Diabetic Foot Care Advice

The aim of this blog is to help members of the public to understand their feet better. However the information on this blog should never be regarded as medical advice. Readers with foot problems are strongly encouraged to visit their GP if not the podiatrist for further medical assessment and treatment.

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Tuesday, May 13, 2008

Understanding The Plantar Fascia And Plantar Fasciitis

The plantar fascia is the ligament on the bottom of the foot that connects the heel with the base of the toes. The plantar fascia is also called plantar aponeurosis or aponeurosis plantaris. It is a strong layer of thick, white, fibrous, connective tissue. Moving away from the heel, it divides into five strands which correspond with each toe.

The plantar fascia stabilizes the arch of the foot. The plantar fascia stretches whenever the foot hits the ground. It is also involved during the part of the step when the heel rises from the ground.

With every step, the plantar fascia is under pressure. If this ligament becomes inflamed due to injury or overuse, the person may develop plantar fasciitis. Repetitive trauma, such as one might experience while playing sports or running, causes tiny tears in the plantar fascia. Plantar fasciitis is the most common ailment affecting the plantar fascia.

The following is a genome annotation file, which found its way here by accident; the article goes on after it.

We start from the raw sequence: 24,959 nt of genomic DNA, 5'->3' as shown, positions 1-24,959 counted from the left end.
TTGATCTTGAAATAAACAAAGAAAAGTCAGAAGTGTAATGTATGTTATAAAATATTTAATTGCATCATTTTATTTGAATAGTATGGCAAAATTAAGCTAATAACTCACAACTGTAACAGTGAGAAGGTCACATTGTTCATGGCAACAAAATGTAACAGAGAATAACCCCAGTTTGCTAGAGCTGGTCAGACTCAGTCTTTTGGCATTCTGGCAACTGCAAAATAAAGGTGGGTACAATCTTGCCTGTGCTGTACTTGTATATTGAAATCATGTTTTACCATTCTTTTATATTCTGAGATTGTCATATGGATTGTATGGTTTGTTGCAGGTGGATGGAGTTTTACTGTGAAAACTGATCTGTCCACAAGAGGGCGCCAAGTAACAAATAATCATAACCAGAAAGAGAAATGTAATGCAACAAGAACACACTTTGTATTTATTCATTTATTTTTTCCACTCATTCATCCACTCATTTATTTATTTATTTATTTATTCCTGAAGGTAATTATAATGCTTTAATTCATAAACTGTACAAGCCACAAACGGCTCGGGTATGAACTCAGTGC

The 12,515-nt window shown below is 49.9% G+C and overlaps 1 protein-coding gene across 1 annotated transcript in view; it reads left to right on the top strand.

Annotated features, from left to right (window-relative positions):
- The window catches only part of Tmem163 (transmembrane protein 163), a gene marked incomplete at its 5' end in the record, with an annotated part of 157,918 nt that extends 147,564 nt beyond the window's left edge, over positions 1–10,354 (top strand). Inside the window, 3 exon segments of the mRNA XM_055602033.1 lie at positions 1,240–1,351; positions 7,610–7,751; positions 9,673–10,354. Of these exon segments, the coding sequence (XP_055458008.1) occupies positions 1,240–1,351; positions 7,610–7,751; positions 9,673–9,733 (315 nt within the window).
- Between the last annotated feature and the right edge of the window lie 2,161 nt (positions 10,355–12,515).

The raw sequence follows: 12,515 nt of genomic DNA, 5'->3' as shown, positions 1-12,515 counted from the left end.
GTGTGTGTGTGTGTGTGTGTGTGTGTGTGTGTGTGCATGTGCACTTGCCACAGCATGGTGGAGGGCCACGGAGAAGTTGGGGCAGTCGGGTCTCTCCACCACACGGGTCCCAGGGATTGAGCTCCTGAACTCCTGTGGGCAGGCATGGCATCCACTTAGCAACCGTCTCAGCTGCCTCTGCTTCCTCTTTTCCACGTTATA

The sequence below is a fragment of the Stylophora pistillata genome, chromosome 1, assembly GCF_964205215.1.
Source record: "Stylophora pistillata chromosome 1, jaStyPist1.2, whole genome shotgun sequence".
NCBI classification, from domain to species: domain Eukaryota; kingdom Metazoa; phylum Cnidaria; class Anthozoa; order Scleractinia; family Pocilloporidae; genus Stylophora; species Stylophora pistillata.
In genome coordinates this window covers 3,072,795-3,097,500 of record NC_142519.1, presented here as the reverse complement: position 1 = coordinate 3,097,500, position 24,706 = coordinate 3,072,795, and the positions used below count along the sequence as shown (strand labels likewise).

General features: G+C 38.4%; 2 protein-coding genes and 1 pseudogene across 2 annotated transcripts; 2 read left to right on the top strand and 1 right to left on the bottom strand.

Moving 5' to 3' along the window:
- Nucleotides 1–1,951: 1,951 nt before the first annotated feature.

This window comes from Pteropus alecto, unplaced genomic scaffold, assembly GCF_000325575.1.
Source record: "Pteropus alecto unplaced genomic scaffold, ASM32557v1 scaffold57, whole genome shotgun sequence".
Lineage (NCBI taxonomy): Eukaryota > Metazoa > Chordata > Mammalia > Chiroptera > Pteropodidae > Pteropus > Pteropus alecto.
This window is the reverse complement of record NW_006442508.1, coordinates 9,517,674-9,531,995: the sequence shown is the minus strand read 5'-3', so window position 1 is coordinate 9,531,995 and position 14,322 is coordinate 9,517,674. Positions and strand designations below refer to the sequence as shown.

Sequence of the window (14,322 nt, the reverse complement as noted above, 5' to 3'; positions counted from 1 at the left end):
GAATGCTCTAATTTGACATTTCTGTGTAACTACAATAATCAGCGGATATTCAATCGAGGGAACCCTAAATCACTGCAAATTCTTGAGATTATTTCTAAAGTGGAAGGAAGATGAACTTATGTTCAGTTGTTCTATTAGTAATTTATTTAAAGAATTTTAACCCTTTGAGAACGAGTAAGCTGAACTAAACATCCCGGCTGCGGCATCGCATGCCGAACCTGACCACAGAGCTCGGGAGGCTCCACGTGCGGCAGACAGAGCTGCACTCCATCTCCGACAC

A plantar fascia rupture is more severe than plantar fasciitis. With a plantar fascia rupture, the whole ligament is torn, as opposed to the tiny tears that cause plantar fasciitis. Plantar fasciitis ruptures are much less common than plantar fasciitis.

Plantar fascia ruptures can occur in athletic injury. Marathon runners and sprinters are susceptible to plantar fascia ruptures. A rupture causes intense pain at the time of the injury. The doctor may prescribe the use of a cast to allow the ruptured plantar fascia to heel. A plantar fascia rupture can be a complication of receiving corticosteroid injections to treat plantar fasciitis.

The plantar fascia can be put under excess pressure if the person is overweight or has sudden weight gain. Traumatic injury to the foot can cause problems for the plantar fascia, including infection. Streptococci are the most likely suspect in plantar fascia infections.

Having diabetes or arthritis can cause problems for the plantar fascia. Diabetics sometimes experience a thickening of the plantar fascia. Diabetics are also more susceptible to infections of the foot. Having arthritis in the foot increases the risk of developing plantar fasciitis.

With plantar fasciitis, a heel spur may develop at the site of the injury to the plantar fascia. A heel spur is a small piece of bone. The pain of plantar fasciitis used to be blamed on heel spurs. Heel spurs are a symptom of plantar fasciitis, not the cause. The presence of heel spurs does not always cause additional pain.

Using supportive shoes is the best way to prevent problems with the plantar fascia. Shoes should fit comfortably and provide support and cushioning to the arch, ball, and heel of the feet. Athletic shoes should be replaced regularly, because they lose their ability to cushion and support the feet over time with use.


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